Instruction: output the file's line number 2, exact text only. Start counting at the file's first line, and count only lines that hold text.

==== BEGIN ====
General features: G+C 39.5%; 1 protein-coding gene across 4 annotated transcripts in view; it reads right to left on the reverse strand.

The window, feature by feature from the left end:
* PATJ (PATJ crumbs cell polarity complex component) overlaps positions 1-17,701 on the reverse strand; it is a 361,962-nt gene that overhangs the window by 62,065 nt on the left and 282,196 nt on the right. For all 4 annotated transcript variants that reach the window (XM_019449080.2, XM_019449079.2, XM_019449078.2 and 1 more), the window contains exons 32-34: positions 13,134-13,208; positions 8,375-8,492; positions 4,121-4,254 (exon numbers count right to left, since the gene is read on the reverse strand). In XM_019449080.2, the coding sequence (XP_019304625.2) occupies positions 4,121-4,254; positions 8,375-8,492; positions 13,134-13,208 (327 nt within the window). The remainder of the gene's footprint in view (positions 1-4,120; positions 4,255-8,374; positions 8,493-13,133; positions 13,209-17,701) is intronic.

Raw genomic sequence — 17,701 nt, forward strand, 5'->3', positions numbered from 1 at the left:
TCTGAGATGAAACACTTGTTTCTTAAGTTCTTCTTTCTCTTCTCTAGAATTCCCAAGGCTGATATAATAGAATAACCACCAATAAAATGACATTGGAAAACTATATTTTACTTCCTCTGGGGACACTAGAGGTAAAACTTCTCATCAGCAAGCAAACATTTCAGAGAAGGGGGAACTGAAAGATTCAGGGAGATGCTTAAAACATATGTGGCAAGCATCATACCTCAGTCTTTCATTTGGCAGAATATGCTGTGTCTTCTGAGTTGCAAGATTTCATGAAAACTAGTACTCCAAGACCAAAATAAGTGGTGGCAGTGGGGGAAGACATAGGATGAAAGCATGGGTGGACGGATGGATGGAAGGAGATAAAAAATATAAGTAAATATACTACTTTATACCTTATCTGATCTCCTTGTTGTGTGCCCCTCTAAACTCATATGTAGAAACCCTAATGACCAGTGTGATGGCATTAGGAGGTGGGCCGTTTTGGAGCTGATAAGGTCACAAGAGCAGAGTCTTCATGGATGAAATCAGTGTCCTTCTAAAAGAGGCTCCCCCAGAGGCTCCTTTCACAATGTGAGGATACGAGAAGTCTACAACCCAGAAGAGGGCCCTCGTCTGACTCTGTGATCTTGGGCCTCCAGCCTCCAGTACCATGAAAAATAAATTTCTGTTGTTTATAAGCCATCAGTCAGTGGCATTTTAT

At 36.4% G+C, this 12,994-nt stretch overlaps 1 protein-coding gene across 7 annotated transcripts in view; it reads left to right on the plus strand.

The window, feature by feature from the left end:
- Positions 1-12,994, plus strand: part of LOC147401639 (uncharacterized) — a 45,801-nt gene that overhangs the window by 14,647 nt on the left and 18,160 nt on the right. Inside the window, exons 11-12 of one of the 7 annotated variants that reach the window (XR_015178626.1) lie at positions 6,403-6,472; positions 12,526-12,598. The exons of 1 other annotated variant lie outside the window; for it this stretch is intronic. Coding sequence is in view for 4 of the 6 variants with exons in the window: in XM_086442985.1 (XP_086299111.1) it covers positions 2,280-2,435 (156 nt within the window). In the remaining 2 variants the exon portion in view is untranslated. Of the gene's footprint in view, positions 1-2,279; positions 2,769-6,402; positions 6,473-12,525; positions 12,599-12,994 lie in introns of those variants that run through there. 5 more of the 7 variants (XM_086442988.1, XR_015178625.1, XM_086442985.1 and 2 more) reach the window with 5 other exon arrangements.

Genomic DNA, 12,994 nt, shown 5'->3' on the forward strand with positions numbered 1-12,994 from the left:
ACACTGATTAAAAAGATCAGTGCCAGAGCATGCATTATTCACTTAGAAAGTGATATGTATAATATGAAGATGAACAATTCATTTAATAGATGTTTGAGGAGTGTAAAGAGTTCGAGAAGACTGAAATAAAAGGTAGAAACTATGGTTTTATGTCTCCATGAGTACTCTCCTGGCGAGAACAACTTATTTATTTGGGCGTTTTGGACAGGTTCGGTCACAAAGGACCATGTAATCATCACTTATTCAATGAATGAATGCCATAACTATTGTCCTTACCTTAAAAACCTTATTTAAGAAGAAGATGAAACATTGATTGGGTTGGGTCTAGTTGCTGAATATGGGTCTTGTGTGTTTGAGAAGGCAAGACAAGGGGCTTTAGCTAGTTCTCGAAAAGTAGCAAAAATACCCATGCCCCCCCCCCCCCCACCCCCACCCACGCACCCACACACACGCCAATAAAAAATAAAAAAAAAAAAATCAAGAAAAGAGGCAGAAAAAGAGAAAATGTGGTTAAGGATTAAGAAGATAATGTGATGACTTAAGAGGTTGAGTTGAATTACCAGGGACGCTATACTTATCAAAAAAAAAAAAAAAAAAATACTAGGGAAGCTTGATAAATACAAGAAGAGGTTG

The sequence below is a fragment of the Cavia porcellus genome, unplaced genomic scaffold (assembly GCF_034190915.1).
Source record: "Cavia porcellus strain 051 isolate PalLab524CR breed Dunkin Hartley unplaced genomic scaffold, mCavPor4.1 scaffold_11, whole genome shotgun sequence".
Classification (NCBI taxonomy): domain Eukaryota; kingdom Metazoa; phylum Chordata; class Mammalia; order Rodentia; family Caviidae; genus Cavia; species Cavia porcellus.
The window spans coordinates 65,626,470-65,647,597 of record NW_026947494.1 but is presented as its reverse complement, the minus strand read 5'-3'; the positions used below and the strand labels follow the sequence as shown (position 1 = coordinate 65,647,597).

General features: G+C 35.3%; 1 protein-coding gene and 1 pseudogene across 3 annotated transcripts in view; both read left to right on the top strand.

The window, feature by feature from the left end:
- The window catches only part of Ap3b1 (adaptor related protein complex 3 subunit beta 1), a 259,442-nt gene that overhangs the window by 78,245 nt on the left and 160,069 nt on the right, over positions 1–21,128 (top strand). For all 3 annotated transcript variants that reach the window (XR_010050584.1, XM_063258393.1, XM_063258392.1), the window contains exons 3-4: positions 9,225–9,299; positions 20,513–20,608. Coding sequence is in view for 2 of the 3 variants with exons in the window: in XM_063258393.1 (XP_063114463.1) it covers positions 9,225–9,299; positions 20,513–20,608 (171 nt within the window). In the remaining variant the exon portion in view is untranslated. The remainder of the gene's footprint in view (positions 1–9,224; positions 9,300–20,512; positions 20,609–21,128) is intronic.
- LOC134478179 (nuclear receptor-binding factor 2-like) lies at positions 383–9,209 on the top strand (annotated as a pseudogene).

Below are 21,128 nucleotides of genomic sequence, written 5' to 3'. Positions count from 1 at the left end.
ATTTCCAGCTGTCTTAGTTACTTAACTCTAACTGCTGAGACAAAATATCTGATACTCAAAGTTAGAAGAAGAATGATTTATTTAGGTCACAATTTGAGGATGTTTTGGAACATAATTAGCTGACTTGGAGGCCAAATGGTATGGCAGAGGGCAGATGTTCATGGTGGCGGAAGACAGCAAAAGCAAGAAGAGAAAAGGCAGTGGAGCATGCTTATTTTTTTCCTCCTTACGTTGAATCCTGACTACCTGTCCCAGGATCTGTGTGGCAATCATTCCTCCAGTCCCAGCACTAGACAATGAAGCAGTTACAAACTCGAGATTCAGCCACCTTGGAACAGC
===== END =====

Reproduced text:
The window, feature by feature from the left end: